Did you know that the steam engine " was first created by Heron of Alexandria in the first century A.D. The device created by Heron was truly inspired, unlike anything else that came before, but never considered to be anything but a toy with only very limited practical application.story of innovation, and it once again got me thinking about lost discoveries, such as cement.
Why does this happen?
The Political Calculations blog has this to say:
The answer lies in the networks (the paths) connecting each inventor to the world in which they lived. When you consider that the Greeks had invented rail tracks in Corinth nearly 700 years before Heron's invention of his steam engine, it was literally possible for Heron or his contemporaries to go the next step and develop a working locomotive. It didn't happen because Heron's invention was essentially isolated. Neither he nor his contemporaries could make the leap from his invention to truly useful application, despite having many of the pieces that only needed to be put together.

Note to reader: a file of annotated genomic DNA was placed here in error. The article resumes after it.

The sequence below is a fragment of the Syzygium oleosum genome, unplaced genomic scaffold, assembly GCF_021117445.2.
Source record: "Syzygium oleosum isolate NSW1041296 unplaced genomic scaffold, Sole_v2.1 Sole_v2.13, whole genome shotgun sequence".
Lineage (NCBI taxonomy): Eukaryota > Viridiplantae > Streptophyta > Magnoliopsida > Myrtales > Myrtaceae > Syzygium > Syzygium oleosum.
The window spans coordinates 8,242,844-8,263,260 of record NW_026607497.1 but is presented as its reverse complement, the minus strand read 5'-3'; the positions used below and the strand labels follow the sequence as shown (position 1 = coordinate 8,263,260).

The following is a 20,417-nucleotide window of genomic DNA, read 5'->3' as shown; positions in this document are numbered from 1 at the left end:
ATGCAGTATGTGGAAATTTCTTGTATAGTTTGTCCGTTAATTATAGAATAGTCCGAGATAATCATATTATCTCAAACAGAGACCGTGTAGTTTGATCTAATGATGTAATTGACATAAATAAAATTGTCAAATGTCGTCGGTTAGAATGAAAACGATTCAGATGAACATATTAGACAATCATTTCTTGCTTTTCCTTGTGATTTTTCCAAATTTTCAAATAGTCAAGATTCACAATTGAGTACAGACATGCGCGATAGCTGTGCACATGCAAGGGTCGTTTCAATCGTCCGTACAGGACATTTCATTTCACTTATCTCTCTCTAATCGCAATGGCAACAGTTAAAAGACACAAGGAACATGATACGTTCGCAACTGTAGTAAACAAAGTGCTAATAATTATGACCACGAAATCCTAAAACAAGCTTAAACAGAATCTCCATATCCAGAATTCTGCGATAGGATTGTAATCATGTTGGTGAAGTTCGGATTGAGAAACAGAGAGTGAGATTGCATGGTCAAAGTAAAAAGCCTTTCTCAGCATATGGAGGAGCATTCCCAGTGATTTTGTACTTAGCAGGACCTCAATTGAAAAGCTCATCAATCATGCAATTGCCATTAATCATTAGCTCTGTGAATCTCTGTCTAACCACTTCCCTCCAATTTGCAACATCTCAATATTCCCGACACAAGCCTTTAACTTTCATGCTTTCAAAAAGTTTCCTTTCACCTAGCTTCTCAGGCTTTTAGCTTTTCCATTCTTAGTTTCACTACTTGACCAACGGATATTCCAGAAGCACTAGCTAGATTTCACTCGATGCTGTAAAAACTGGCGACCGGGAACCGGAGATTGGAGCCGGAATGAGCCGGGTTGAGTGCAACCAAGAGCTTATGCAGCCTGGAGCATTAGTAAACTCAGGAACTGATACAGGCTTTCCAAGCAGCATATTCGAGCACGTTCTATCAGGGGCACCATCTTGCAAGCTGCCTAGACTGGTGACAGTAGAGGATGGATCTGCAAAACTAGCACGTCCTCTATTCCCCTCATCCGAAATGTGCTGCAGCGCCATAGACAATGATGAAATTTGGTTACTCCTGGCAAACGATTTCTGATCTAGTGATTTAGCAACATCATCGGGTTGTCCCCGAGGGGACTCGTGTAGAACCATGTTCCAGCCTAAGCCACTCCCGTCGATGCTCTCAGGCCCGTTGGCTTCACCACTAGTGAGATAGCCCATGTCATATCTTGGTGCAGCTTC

By contrast, Watt was much more tightly linked to the other inventors and developers of his day than Heron could ever hope to be. Watt's invention was quickly disseminated, adapted for use in new applications and constantly refined and improved. It's no accident that Watt's steam engine powered the development that came afterward - it was the network of people interested in the opportunities made possible by Watt's invention that made it possible.In the past, I was interest in coming up with a comprehensive list of lost discoveries and searching for a pattern in their stories. Network effects is certainly a logical theory.